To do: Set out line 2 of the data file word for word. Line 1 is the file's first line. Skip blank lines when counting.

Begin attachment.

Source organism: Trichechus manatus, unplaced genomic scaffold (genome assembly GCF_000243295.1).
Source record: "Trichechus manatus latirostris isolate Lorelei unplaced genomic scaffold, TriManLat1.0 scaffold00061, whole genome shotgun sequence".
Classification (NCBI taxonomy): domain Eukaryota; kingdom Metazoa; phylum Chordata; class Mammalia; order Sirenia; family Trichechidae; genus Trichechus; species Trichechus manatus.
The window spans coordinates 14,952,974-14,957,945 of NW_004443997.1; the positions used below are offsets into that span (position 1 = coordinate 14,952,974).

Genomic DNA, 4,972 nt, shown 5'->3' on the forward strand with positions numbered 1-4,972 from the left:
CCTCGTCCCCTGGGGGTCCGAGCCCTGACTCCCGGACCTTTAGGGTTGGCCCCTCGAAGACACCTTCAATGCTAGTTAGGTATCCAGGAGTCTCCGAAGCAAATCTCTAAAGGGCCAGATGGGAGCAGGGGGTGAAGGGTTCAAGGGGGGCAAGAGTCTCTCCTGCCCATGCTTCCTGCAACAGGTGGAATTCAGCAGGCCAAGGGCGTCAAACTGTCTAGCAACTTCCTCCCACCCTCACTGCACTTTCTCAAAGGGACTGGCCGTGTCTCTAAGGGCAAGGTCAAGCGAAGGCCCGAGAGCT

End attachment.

Source record: "Trichechus manatus latirostris isolate Lorelei unplaced genomic scaffold, TriManLat1.0 scaffold00061, whole genome shotgun sequence".